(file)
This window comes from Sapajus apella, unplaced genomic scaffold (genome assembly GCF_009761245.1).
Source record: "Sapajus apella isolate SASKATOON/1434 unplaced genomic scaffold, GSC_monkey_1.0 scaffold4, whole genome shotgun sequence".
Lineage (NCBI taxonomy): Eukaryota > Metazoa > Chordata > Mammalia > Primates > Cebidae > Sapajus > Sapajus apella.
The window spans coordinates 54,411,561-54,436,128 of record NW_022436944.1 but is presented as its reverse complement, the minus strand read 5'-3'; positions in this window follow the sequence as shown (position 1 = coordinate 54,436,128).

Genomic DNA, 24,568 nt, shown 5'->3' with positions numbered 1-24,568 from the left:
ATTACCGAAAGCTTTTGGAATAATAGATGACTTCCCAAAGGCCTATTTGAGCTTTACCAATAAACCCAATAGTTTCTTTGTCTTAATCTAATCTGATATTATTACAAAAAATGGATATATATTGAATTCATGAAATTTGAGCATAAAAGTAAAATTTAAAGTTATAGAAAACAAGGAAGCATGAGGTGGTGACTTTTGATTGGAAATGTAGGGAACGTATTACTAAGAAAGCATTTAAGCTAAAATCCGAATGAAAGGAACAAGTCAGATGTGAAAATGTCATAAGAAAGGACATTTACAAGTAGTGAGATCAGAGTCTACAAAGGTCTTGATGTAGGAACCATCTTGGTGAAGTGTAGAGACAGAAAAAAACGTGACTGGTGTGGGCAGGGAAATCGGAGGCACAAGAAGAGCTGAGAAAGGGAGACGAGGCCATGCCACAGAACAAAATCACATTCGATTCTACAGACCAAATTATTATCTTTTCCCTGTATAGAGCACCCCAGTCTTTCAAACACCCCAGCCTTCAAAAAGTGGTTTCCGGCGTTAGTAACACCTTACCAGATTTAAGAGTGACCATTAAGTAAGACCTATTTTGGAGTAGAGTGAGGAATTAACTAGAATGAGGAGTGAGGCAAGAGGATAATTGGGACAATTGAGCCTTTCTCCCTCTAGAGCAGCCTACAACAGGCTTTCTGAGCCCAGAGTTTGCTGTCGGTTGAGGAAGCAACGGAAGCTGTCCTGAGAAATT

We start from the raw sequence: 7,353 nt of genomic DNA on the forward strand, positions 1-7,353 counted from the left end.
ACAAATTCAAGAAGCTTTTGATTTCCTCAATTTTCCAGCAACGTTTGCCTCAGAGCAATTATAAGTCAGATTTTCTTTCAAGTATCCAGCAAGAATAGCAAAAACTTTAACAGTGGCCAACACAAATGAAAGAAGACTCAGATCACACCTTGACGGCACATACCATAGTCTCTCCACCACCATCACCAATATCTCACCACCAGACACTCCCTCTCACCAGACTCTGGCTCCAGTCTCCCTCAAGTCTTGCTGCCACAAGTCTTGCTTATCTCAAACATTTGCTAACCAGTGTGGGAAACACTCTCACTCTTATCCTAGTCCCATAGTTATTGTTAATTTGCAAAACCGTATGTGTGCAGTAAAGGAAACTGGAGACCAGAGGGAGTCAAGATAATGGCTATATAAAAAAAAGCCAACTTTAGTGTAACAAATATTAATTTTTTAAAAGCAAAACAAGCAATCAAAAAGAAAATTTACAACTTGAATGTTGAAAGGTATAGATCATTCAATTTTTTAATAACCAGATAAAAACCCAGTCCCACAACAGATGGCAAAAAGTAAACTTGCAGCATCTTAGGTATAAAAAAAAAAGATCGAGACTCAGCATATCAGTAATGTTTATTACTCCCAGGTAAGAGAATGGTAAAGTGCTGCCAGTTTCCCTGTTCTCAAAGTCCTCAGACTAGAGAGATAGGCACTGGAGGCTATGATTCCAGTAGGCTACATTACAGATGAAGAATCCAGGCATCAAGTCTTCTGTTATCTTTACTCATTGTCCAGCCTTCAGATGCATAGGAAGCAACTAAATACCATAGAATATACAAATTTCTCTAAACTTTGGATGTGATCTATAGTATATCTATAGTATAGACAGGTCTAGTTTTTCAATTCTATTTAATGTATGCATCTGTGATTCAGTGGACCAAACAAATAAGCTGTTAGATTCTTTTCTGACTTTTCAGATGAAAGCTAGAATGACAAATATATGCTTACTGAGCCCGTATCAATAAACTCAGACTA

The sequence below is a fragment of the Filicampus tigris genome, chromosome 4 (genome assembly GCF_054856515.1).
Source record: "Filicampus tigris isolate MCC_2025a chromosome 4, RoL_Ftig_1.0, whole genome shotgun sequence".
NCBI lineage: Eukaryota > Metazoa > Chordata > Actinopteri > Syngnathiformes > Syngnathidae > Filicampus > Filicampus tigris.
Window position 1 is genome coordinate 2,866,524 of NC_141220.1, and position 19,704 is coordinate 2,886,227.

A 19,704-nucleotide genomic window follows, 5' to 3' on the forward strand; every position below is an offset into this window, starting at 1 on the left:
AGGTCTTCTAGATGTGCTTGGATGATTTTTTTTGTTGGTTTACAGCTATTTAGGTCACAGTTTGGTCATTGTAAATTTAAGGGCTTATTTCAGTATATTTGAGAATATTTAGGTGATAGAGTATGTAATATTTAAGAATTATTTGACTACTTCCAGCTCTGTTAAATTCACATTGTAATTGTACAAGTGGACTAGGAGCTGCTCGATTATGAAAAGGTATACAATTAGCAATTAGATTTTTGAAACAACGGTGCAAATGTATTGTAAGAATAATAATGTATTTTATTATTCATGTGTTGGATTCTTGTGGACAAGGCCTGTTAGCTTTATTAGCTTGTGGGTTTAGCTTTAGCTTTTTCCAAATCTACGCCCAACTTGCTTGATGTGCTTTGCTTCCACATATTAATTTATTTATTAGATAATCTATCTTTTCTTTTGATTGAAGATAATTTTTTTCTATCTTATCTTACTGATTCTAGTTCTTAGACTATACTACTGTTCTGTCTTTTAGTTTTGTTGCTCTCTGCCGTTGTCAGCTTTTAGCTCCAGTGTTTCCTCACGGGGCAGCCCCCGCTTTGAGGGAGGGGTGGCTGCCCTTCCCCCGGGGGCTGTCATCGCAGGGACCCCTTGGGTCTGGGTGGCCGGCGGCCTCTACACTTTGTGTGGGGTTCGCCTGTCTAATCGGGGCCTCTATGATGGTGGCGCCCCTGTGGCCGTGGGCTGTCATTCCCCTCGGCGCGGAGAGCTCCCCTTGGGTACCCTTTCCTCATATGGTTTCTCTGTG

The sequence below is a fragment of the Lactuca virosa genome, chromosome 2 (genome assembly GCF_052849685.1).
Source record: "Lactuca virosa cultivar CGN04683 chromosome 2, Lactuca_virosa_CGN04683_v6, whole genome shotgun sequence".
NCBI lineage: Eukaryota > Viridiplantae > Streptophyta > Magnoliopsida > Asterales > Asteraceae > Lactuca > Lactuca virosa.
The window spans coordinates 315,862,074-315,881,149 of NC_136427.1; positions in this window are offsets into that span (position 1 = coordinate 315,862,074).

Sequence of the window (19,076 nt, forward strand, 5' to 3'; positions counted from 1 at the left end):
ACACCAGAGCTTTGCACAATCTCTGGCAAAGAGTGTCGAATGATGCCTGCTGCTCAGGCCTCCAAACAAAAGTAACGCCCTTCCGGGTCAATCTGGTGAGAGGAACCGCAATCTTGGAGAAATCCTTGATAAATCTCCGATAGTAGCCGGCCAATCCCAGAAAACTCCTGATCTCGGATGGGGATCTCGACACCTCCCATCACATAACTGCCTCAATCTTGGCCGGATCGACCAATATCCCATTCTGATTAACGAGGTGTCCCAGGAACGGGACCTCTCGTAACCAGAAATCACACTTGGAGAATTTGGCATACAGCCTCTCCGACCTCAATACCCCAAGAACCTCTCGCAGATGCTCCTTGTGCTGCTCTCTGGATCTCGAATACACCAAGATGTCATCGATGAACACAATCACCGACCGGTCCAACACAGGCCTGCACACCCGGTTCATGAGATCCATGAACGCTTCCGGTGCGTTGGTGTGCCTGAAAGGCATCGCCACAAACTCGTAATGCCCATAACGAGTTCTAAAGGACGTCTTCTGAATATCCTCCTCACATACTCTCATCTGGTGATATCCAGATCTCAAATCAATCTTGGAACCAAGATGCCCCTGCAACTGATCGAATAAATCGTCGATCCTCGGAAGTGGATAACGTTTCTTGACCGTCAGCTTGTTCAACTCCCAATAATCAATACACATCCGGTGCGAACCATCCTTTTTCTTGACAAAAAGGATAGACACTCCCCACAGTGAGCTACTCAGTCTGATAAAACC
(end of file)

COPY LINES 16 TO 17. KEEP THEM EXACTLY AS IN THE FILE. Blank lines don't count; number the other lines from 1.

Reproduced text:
Source record: "Lactuca virosa cultivar CGN04683 chromosome 2, Lactuca_virosa_CGN04683_v6, whole genome shotgun sequence".
NCBI lineage: Eukaryota > Viridiplantae > Streptophyta > Magnoliopsida > Asterales > Asteraceae > Lactuca > Lactuca virosa.